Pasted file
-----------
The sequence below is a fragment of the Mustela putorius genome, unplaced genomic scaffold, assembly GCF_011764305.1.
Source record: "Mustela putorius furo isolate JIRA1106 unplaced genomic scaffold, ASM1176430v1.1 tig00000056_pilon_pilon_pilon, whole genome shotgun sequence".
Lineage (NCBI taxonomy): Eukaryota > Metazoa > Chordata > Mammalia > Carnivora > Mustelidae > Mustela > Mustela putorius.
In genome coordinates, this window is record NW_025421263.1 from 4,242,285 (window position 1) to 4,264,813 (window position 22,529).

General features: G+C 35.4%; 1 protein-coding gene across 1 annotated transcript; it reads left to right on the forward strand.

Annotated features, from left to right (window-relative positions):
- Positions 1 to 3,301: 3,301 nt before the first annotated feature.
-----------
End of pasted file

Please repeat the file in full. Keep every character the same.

The sequence below is a fragment of the Mustela putorius genome, unplaced genomic scaffold, assembly GCF_011764305.1.
Source record: "Mustela putorius furo isolate JIRA1106 unplaced genomic scaffold, ASM1176430v1.1 tig00000056_pilon_pilon_pilon, whole genome shotgun sequence".
Lineage (NCBI taxonomy): Eukaryota > Metazoa > Chordata > Mammalia > Carnivora > Mustelidae > Mustela > Mustela putorius.
In genome coordinates, this window is record NW_025421263.1 from 4,242,285 (window position 1) to 4,264,813 (window position 22,529).

General features: G+C 35.4%; 1 protein-coding gene across 1 annotated transcript; it reads left to right on the forward strand.

Annotated features, from left to right (window-relative positions):
- Positions 1 to 3,301: 3,301 nt before the first annotated feature.